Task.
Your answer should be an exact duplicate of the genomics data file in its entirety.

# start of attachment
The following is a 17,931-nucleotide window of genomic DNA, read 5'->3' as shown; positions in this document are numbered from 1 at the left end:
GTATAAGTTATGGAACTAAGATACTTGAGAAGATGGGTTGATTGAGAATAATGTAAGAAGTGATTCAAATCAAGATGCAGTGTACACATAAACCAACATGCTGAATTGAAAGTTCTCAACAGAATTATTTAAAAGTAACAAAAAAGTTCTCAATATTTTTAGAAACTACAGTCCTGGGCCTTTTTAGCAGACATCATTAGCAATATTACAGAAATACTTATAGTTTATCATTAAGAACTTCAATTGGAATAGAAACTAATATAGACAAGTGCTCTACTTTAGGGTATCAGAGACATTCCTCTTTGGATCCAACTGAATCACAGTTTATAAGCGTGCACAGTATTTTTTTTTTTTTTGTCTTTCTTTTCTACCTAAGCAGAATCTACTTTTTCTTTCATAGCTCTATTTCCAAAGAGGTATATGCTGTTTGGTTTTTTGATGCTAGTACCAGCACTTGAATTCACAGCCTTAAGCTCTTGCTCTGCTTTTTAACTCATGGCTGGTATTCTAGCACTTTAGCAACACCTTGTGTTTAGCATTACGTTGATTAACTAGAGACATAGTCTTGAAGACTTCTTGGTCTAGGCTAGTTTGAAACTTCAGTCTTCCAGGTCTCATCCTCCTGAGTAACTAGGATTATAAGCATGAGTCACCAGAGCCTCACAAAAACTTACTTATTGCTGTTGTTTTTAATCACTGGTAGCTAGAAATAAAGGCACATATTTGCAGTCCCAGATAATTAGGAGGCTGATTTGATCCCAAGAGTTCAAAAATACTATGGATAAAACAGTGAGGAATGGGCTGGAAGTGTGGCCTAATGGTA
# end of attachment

The following is a 17,931-nucleotide window of genomic DNA, read 5'->3' as shown; positions in this document are numbered from 1 at the left end:
GTATAAGTTATGGAACTAAGATACTTGAGAAGATGGGTTGATTGAGAATAATGTAAGAAGTGATTCAAATCAAGATGCAGTGTACACATAAACCAACATGCTGAATTGAAAGTTCTCAACAGAATTATTTAAAAGTAACAAAAAAGTTCTCAATATTTTTAGAAACTACAGTCCTGGGCCTTTTTAGCAGACATCATTAGCAATATTACAGAAATACTTATAGTTTATCATTAAGAACTTCAATTGGAATAGAAACTAATATAGACAAGTGCTCTACTTTAGGGTATCAGAGACATTCCTCTTTGGATCCAACTGAATCACAGTTTATAAGCGTGCACAGTATTTTTTTTTTTTTTGTCTTTCTTTTCTACCTAAGCAGAATCTACTTTTTCTTTCATAGCTCTATTTCCAAAGAGGTATATGCTGTTTGGTTTTTTGATGCTAGTACCAGCACTTGAATTCACAGCCTTAAGCTCTTGCTCTGCTTTTTAACTCATGGCTGGTATTCTAGCACTTTAGCAACACCTTGTGTTTAGCATTACGTTGATTAACTAGAGACATAGTCTTGAAGACTTCTTGGTCTAGGCTAGTTTGAAACTTCAGTCTTCCAGGTCTCATCCTCCTGAGTAACTAGGATTATAAGCATGAGTCACCAGAGCCTCACAAAAACTTACTTATTGCTGTTGTTTTTAATCACTGGTAGCTAGAAATAAAGGCACATATTTGCAGTCCCAGATAATTAGGAGGCTGATTTGATCCCAAGAGTTCAAAAATACTATGGATAAAACAGTGAGGAATGGGCTGGAAGTGTGGCCTAATGGTA